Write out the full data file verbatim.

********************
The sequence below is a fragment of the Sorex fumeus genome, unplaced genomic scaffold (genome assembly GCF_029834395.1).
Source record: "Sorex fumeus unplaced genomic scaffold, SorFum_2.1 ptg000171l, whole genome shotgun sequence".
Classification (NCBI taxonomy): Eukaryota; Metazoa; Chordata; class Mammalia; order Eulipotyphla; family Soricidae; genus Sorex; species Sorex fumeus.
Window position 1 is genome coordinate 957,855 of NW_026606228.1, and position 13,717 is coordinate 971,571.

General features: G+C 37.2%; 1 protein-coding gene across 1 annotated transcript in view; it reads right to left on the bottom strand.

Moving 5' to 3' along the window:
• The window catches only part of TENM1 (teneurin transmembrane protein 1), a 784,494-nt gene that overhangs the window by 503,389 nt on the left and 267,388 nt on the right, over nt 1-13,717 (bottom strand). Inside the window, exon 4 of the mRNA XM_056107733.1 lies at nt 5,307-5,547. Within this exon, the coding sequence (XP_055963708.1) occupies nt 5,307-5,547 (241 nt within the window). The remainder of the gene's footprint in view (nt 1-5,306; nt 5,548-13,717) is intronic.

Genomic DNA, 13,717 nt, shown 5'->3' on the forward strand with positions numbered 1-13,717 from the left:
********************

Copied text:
The sequence below is a fragment of the Sorex fumeus genome, unplaced genomic scaffold (genome assembly GCF_029834395.1).
Source record: "Sorex fumeus unplaced genomic scaffold, SorFum_2.1 ptg000171l, whole genome shotgun sequence".
Classification (NCBI taxonomy): Eukaryota; Metazoa; Chordata; class Mammalia; order Eulipotyphla; family Soricidae; genus Sorex; species Sorex fumeus.
Window position 1 is genome coordinate 957,855 of NW_026606228.1, and position 13,717 is coordinate 971,571.

General features: G+C 37.2%; 1 protein-coding gene across 1 annotated transcript in view; it reads right to left on the bottom strand.

Moving 5' to 3' along the window:
• The window catches only part of TENM1 (teneurin transmembrane protein 1), a 784,494-nt gene that overhangs the window by 503,389 nt on the left and 267,388 nt on the right, over nt 1-13,717 (bottom strand). Inside the window, exon 4 of the mRNA XM_056107733.1 lies at nt 5,307-5,547. Within this exon, the coding sequence (XP_055963708.1) occupies nt 5,307-5,547 (241 nt within the window). The remainder of the gene's footprint in view (nt 1-5,306; nt 5,548-13,717) is intronic.

Genomic DNA, 13,717 nt, shown 5'->3' on the forward strand with positions numbered 1-13,717 from the left: